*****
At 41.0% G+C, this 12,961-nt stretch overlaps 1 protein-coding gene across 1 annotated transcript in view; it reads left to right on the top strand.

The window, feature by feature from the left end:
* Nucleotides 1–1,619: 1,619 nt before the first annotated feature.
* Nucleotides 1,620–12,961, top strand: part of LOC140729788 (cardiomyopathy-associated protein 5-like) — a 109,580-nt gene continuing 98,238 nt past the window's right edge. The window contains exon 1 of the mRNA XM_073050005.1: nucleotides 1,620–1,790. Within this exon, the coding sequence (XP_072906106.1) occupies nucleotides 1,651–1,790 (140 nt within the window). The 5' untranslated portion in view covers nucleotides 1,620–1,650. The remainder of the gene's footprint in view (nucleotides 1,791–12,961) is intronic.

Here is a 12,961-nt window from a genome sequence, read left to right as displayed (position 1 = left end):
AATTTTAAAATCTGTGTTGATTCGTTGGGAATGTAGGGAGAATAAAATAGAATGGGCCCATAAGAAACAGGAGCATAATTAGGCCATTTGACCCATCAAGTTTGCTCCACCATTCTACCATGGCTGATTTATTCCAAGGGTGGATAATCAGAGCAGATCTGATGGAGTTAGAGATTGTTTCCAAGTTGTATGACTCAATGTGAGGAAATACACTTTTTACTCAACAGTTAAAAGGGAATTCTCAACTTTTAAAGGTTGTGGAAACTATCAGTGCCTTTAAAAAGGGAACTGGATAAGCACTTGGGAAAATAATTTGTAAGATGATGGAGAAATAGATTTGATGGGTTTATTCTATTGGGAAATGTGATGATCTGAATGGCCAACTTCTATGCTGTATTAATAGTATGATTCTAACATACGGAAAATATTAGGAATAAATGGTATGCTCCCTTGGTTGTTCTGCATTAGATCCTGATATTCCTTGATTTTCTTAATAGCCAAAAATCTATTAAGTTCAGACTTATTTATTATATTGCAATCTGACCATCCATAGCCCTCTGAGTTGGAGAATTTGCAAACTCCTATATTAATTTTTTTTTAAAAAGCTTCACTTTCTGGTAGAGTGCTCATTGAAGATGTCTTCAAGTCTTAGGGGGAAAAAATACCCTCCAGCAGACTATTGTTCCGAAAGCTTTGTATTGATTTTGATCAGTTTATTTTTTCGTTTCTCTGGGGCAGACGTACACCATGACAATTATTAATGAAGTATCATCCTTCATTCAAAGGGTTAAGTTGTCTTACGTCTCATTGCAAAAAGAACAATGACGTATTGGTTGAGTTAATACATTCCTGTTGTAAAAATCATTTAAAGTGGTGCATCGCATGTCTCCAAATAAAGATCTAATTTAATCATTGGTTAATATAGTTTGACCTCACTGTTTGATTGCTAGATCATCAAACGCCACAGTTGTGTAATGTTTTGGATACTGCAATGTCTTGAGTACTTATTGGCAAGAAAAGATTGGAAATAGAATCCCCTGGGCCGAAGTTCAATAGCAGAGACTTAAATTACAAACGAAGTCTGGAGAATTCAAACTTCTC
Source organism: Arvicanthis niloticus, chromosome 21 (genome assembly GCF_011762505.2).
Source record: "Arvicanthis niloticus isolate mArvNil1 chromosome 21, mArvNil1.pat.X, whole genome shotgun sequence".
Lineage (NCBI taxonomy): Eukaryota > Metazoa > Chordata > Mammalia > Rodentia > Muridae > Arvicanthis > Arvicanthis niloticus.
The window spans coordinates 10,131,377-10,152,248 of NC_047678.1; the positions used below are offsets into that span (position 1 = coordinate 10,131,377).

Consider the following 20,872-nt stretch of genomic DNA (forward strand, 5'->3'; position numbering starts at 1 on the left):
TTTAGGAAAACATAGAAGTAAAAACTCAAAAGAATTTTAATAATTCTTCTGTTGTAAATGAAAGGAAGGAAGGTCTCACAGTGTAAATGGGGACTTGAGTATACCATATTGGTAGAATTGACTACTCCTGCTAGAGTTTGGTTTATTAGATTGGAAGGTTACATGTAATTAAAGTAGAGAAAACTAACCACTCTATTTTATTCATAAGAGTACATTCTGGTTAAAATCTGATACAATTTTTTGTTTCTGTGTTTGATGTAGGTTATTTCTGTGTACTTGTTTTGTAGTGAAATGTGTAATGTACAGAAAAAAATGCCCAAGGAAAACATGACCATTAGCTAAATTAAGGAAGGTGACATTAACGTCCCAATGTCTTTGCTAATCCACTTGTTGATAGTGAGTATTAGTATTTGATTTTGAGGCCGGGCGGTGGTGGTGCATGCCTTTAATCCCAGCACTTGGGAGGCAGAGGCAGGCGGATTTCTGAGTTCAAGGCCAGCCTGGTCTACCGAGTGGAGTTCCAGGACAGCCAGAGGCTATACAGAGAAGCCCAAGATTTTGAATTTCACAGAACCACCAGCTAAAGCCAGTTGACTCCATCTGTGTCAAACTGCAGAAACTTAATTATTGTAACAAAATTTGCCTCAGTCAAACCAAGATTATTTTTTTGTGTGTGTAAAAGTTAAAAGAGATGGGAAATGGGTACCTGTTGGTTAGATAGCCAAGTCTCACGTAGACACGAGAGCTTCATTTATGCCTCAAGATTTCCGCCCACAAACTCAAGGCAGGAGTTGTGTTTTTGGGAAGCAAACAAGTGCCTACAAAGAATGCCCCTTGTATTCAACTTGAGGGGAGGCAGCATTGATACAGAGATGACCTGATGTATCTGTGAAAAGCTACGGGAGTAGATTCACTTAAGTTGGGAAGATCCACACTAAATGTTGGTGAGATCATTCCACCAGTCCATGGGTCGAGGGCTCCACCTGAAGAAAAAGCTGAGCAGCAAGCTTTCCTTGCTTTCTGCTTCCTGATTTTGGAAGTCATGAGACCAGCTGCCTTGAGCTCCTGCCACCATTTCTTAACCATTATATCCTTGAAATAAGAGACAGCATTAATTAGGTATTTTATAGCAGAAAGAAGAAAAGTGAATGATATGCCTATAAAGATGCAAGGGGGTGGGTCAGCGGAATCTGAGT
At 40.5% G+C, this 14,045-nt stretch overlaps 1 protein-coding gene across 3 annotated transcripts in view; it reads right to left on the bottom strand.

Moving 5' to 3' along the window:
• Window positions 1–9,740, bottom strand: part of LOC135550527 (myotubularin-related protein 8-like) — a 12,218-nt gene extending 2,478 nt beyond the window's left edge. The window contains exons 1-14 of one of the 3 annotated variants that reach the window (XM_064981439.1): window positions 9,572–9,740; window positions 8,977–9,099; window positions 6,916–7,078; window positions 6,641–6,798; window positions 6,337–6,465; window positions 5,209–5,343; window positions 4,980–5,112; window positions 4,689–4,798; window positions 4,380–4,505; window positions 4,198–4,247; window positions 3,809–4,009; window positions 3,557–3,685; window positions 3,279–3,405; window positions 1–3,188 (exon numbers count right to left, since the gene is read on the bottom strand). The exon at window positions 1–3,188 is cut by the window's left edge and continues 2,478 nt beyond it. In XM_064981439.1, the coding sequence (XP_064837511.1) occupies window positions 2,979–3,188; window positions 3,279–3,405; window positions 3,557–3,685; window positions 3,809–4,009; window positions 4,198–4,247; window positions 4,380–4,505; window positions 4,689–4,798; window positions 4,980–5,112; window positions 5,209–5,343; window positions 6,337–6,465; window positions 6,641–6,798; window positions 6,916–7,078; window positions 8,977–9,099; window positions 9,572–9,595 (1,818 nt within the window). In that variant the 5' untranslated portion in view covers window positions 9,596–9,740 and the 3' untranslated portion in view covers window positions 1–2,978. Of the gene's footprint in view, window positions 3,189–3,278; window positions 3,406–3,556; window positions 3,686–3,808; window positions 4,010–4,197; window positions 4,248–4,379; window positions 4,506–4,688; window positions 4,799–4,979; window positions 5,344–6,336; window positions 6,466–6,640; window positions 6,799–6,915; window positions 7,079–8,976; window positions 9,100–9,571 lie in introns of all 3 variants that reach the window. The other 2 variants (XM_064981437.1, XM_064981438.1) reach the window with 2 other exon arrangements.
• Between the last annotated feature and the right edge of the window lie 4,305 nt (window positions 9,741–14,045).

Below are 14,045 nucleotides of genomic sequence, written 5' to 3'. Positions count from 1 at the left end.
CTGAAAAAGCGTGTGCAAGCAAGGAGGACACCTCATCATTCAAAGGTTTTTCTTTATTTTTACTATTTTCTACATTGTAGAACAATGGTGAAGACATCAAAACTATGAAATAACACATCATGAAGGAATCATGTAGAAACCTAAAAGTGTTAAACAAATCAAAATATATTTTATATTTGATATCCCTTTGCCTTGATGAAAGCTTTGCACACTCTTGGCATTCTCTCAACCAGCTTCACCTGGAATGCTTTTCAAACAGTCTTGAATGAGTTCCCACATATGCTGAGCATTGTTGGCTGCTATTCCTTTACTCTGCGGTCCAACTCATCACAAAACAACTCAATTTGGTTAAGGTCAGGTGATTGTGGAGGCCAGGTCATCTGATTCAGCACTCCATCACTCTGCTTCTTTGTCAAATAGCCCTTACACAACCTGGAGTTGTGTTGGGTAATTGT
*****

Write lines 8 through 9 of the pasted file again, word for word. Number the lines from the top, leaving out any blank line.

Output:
Source record: "Arvicanthis niloticus isolate mArvNil1 chromosome 21, mArvNil1.pat.X, whole genome shotgun sequence".
Lineage (NCBI taxonomy): Eukaryota > Metazoa > Chordata > Mammalia > Rodentia > Muridae > Arvicanthis > Arvicanthis niloticus.